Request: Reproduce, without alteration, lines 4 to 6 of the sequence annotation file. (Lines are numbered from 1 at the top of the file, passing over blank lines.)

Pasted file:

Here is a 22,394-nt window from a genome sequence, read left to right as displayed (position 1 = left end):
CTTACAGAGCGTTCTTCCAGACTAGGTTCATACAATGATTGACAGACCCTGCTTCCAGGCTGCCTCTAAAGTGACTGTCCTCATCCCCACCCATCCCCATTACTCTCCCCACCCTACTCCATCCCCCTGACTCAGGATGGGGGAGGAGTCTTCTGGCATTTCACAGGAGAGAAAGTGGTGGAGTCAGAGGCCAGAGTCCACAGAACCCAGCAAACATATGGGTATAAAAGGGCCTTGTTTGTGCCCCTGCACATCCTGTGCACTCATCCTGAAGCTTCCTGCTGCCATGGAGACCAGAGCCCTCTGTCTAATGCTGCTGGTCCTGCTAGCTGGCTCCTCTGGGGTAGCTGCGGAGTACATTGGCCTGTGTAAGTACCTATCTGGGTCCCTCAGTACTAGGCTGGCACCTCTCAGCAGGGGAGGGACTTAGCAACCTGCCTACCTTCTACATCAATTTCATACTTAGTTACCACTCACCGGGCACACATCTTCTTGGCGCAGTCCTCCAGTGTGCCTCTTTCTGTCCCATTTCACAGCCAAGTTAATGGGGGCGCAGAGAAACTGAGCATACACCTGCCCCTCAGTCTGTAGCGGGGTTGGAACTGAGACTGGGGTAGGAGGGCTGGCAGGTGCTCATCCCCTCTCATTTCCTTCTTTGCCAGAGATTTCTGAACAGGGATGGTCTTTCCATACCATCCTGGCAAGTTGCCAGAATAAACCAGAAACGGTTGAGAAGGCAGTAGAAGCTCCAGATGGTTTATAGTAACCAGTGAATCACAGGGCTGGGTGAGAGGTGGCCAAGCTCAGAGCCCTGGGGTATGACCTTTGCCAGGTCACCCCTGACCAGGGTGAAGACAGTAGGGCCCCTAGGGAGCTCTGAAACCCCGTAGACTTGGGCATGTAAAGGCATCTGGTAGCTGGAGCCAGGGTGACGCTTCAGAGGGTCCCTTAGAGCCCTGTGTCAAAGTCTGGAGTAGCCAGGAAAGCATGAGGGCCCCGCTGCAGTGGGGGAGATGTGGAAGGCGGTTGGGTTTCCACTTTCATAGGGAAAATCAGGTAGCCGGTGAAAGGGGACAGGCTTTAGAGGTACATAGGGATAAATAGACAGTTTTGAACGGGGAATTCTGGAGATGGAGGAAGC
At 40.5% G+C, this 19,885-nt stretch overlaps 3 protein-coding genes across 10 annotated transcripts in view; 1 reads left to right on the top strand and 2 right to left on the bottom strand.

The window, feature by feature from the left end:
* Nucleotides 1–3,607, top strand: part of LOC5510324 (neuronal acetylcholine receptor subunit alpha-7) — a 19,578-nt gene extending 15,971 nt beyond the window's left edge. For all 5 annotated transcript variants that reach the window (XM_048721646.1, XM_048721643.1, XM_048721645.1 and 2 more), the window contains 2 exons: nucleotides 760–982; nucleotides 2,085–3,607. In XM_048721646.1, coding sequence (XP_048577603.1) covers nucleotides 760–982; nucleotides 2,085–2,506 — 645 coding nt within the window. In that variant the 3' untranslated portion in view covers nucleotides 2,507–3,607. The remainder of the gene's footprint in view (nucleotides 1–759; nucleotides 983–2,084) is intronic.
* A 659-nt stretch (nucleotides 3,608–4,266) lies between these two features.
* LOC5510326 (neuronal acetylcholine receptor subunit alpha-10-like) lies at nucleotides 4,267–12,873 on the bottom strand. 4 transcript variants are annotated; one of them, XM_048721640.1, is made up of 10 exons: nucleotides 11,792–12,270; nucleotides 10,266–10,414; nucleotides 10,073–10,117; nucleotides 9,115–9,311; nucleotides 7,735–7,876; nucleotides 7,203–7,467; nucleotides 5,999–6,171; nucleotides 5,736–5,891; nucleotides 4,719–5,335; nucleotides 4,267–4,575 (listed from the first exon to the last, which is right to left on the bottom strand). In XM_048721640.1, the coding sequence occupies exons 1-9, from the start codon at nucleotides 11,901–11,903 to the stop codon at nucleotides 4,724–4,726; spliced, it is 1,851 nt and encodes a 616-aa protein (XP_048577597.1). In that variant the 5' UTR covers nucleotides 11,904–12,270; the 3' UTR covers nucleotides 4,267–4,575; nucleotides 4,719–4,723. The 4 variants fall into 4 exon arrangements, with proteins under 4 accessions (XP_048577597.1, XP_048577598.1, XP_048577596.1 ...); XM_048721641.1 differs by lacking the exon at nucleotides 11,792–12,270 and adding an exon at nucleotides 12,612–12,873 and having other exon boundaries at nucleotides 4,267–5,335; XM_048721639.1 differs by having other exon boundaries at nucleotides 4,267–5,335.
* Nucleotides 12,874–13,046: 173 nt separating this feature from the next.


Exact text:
The window, feature by feature from the left end:
* Nucleotides 1–3,607, top strand: part of LOC5510324 (neuronal acetylcholine receptor subunit alpha-7) — a 19,578-nt gene extending 15,971 nt beyond the window's left edge. For all 5 annotated transcript variants that reach the window (XM_048721646.1, XM_048721643.1, XM_048721645.1 and 2 more), the window contains 2 exons: nucleotides 760–982; nucleotides 2,085–3,607. In XM_048721646.1, coding sequence (XP_048577603.1) covers nucleotides 760–982; nucleotides 2,085–2,506 — 645 coding nt within the window. In that variant the 3' untranslated portion in view covers nucleotides 2,507–3,607. The remainder of the gene's footprint in view (nucleotides 1–759; nucleotides 983–2,084) is intronic.
* A 659-nt stretch (nucleotides 3,608–4,266) lies between these two features.